Loss Aversion: The Hidden Killer of Progress
Clearly, I needed more information. And, it’s 10 p.m. on the night before deadline. To the well I go, yelling from the home office. “Honey, what do you psychologist types call it when you have a person that has all the facts in front of them to make a good decision, but goes the other way instead?”
He yelled back, “Watching TV right now.”
I shouted, “There’s a lager in it for ya.”
He replied, “Likely it’s ‘loss aversion,’ and I want a frosty glass too.”
Me, “I’m going need two paragraphs and a reference for a frosty glass.” Negotiation completed, here’s what we have from Otis Fulton, Turnkey’s shanghaied psychologist:
Psychology tells us that people are hard-wired to avoid losses. Indeed, loss aversion has an evolutionary history, going back to our prehistoric days as hunter/gatherers. It boils down to this–people who treated threats as more urgent than opportunities had a better chance to survive. In staff meetings and conference rooms we experience this emotionally—the fear of loss is stronger than the prospect of gains. That is what loss aversion means. (KV: In the wild, avoiding a lion today makes you more likely to pass on your genetic material than getting an antelope for dinner today. This tendency manifesting in the wilds of the conference room looks like your boss saying, “Yes, it does look like a good idea, but we don’t know what we don’t know. Let’s pilot this for a year and see what happens.”)
Princeton psychologists Daniel Kahneman and Amos Tversky won the 2002 Nobel Prize in economics for their work on how people make irrational, but predictable, judgments about these kinds of decisions. It turns out that you can measure your own loss aversion pretty simply. Ask yourself, what is the smallest gain that you would need to balance an equal chance to lose $100? For most people the answer is around $200—twice as much as the loss. Kahneman and Tversky’s research showed that the “loss aversion ratio” was in the range of 1.5 to 2.5, depending on the individual—some people are much more loss averse than others.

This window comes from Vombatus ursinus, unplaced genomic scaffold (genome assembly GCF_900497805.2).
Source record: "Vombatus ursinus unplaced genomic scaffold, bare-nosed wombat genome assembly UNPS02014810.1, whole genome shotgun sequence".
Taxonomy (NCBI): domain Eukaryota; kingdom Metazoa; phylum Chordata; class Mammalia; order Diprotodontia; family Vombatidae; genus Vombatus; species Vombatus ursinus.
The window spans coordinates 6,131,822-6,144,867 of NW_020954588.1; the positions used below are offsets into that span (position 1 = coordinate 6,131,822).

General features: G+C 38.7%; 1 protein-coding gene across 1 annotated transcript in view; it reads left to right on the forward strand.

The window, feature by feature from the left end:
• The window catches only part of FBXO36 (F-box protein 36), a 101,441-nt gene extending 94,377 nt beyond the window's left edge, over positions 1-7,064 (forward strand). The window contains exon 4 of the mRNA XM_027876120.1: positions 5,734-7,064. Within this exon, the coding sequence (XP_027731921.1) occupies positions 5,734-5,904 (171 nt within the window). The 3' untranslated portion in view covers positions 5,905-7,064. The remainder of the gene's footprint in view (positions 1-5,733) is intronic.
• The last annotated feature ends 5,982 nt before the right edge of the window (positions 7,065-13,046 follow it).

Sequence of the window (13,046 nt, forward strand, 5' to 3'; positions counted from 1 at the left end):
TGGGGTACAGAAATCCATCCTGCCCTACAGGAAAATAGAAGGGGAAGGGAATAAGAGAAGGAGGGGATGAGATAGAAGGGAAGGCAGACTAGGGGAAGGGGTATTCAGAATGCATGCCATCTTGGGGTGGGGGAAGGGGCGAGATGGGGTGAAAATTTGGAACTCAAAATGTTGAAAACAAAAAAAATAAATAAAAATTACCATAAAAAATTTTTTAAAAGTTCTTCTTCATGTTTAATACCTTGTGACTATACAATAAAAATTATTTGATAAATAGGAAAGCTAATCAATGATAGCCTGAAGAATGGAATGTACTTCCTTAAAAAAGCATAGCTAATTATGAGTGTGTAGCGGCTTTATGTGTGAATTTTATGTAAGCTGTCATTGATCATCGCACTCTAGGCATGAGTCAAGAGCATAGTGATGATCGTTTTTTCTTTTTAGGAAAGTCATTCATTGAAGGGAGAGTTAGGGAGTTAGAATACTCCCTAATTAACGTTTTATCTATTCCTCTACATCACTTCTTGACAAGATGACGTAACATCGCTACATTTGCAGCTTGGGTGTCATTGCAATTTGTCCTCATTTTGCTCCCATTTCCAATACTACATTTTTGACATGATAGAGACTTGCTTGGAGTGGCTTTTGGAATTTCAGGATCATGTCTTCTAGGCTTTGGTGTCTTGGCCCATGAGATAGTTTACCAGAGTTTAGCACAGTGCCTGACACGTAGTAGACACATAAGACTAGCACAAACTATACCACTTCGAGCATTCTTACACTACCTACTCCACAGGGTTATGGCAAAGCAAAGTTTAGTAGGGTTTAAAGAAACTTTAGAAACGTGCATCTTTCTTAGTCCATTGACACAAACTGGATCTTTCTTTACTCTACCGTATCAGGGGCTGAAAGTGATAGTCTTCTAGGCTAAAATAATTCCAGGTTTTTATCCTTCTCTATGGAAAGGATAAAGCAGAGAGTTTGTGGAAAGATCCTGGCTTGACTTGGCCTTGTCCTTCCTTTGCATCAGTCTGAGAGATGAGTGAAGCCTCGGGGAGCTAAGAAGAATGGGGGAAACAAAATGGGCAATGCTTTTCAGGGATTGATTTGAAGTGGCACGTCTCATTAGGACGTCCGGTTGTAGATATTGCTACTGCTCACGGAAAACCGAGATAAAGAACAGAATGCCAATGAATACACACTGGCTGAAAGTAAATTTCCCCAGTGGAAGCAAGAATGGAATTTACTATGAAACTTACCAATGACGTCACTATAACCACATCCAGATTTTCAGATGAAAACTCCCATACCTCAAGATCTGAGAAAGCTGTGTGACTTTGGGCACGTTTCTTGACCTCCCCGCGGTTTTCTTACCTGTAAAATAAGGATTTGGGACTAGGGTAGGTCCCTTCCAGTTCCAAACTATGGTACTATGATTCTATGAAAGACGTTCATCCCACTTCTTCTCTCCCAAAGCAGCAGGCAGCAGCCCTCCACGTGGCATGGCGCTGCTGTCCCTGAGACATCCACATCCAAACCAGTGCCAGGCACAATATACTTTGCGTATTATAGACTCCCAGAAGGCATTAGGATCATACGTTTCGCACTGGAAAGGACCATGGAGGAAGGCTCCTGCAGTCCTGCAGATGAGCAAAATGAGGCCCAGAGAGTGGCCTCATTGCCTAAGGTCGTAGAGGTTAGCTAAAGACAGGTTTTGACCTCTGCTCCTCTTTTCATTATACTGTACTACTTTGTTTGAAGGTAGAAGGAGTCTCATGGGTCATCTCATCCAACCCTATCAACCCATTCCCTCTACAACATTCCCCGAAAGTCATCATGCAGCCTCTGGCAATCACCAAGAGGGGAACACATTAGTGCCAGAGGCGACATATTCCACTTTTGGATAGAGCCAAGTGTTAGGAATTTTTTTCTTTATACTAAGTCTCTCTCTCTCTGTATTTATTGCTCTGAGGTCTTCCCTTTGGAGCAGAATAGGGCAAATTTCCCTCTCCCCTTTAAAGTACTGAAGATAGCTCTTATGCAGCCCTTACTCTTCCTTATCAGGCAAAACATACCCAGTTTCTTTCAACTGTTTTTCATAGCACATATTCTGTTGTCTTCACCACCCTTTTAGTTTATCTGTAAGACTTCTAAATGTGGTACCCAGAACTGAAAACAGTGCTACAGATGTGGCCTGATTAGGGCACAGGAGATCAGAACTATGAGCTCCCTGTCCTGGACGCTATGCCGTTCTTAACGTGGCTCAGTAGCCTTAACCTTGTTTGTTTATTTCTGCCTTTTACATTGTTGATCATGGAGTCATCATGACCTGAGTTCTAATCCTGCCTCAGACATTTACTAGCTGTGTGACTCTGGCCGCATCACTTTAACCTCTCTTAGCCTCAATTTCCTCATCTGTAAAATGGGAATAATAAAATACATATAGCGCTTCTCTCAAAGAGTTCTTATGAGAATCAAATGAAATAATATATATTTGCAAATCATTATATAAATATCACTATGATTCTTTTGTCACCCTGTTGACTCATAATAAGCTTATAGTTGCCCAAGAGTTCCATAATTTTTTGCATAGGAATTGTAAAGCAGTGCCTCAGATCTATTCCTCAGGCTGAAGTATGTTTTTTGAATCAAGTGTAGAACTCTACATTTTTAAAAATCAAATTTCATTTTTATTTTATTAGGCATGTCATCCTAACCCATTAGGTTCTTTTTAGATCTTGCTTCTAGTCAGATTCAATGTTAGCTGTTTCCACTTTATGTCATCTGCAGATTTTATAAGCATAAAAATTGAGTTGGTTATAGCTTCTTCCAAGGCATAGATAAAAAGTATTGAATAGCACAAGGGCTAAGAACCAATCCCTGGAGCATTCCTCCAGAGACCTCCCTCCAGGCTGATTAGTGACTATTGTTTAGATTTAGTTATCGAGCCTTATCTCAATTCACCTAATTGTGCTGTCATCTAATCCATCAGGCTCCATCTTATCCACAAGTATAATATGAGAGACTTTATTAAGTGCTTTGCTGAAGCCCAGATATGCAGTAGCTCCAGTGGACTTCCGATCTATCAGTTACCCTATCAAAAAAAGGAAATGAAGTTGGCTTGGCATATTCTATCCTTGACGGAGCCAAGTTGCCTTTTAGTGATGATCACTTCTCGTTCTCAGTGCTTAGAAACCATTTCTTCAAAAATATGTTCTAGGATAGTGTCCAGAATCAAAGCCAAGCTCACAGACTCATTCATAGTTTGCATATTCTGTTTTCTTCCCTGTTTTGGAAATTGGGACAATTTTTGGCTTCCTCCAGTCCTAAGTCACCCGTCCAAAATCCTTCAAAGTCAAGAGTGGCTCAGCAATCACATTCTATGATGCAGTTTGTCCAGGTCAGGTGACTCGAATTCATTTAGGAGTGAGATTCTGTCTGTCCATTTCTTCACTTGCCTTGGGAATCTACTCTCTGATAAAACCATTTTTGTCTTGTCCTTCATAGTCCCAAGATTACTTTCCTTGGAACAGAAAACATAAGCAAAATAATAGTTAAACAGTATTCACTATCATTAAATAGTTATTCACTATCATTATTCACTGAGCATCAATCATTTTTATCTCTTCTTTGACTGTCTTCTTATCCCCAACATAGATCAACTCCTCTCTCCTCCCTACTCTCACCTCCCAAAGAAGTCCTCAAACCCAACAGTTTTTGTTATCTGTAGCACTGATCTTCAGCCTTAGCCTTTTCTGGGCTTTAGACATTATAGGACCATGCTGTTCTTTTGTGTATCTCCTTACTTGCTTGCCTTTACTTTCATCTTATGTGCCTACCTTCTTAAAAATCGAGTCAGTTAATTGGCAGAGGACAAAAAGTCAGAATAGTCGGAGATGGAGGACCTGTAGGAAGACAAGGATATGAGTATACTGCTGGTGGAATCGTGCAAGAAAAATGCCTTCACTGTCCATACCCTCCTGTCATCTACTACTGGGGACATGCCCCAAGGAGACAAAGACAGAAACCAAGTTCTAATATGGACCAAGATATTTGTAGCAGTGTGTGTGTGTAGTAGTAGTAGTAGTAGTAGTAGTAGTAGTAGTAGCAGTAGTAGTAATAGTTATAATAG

None of the above makes me particularly proud or hopeful for the human race. It sounds darned near impossible for the average human to make a decent decision. Even if the method or product you are changing to is twice as good as what are doing now, you are only just on the cusp of making that good decision. That is a high bar. And yet, we do ultimately change. Next week, effecting change in the face of the human bias of loss aversion. Write you then.
Katrina VanHuss is the CEO of Turnkey, a U.S.-based strategy and execution firm for nonprofit fundraising campaigns. Katrina has been instilling passion in volunteer fundraisers since 1989 when she founded the company. Turnkey’s clients include most of the top thirty U.S. peer-to-peer campaigns — Susan G. Komen, the Cystic Fibrosis Foundation, the ALS Association, the Leukemia & Lymphoma Society, as well as some international organizations, like UNICEF.
Otis Fulton is a psychologist who joined Turnkey in 2013 as its consumer behavior expert. He works with clients to apply psychological principles to fundraising. He is a much-sought-after copywriter for nonprofit messaging. He has written campaigns for St. Jude’s Children’s Research Hospital, The March of Dimes, the USO and dozens of other organizations.
Now as a married couple, Katrina and Otis almost never stop talking about fundraising, volunteerism, and human decision-making – much to the chagrin of most dinner companions.
Katrina and Otis present regularly at clients’ national conferences, as well as at BBCon, NonProfit Pro P2P, Peer to Peer Forum, and others. They write a weekly column for NonProfit PRO and are the co-authors of the 2017 book, "Dollar Dash: The Behavioral Economics of Peer-to-Peer Fundraising." They live in Richmond, Virginia, USA.